Many of these magazines can be found in the regular stacks, in the reserve stacks or on microfilm. The online catalog will only help you to find the location of the particular magazine or newspaper. You must go to the stacks or the microfilm and go through the magazines looking for your designer’s work.

It is imperative for you to find images of your designer’s work within the context of what is taking place in both the fashion industry, popular culture and everyday life of their times. Only by spending time with primary sources from the era, will you be able to piece together some context for why the designer was truly influential.

Part II, also, will be returned to you with comments on what should be corrected or added for full points in the final grading.

Part III-Analysis
This is your analysis of you findings from the magazines and/or newspapers. Do you agree with how history remembers your designer? In this section you note whether you agree or disagree with what secondary sources comment about your designer’s work as it relates to what you found in the visuals. What is your analysis of the designers work: strengths, weaknesses, likes, dislikes, what do you think this designer’s contributions to fashion are during his/her time period? Are there innovation from this individual that are uncredited or given to someone else? Etc.

This paper follows the same criteria of Part I:

  • Edit yourself for typos, misspelled words and grammatical errors.
  • report must be typed
  • double-spaced with 1” margins
  • 12 point font.Include a title page
  • A minimum of 5 pages of text (not counting the title page and bibliography.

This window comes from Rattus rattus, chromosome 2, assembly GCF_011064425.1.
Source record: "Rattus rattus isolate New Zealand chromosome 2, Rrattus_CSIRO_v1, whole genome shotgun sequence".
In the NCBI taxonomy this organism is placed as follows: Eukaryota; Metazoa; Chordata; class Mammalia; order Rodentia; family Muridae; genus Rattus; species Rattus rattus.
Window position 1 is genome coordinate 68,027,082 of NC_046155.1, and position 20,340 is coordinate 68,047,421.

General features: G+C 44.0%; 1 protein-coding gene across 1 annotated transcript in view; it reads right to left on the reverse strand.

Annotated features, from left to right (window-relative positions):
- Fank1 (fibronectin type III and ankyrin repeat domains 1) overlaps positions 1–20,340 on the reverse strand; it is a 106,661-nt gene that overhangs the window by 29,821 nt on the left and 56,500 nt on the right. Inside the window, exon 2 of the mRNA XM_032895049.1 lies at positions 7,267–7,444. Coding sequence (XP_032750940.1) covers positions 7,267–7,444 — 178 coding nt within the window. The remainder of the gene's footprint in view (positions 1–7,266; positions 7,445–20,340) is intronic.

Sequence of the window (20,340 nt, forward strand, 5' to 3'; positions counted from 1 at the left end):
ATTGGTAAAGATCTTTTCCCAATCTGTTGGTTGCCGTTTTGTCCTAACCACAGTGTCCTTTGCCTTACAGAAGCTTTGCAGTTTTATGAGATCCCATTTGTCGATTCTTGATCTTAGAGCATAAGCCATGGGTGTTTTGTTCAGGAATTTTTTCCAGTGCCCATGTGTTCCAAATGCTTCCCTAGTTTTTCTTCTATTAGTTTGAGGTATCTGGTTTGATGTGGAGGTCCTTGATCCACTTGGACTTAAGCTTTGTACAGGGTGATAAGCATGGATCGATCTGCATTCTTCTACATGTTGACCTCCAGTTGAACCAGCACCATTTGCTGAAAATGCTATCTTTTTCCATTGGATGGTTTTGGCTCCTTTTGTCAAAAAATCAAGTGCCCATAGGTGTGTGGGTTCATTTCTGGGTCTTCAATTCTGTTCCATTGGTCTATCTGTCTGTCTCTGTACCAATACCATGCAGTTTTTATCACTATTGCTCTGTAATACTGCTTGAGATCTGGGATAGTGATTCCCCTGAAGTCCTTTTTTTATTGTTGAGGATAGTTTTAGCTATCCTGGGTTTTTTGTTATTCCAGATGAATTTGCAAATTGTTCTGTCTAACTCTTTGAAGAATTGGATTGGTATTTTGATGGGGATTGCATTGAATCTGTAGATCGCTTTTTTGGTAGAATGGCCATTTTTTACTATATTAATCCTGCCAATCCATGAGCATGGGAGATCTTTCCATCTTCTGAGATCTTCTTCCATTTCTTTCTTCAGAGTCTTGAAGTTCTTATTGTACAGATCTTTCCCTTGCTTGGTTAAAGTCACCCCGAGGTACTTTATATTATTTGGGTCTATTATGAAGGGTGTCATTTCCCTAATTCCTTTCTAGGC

• All sources used in this section should also be cited.

Part III, also, will be returned to you with comments on what should be corrected or added for full points in the final grading.

Part IV-Final Presentation
This includes all three previous parts (I, II, and III). This should be organized into the sections with all of their parts (title page, bibliography, etc). Any necessary corrections should be made at this time.

Be prepared to share your research with the class in an oral presentation with visual aids. Powerpoint is recommended.

You also must include 5 test questions regarding your designer and their contributions to the evolution of fashion. These questions may be included on the Final Exam for this course.

Part IV will be graded on:

  • following directions
  • corrections made from initial grading of Part I, II and III
  • neatness
  • completeness
  • organization
  • accuracy and detail of information
  • variety of sources used
  • number of years covered by the visuals
  • professional appearance of the overall presentation (being creative is fine),
  • proper formatting of citations and bibliography,
  • clearness & preparation of information presented to class.
  • absence of grammatical errors, spelling errors and typos.
  • inclusion of 5 test questions.


each student in the course will have a unique designer. See you instructor to claim your subject and prevent duplicate coverage. If there is a designer you would like to investigate that is not present here, consult with your instructor as to whether said person is viable for this project.

  • Cristobal Balenciaga
  • The Callot Souers
  • Oleg Cassini
  • Gabrielle “Coco” Chanel
  • Andre Courreges
  • Jacques Doucet
  • Christian Dior
  • Jacques Fath
  • Mariano Fortuny
  • Hubert de Givenchy
  • Donna Karen
  • Jeanne Lanvin
  • Lucien Lelong
  • Clare McCardell
  • Jeanne Paquin
  • Jean Patou
  • Paul Poiret
  • John Redfern
  • Elsa Schiaparelli
  • Madeleine Vionnet
  • Charles Frederick Worth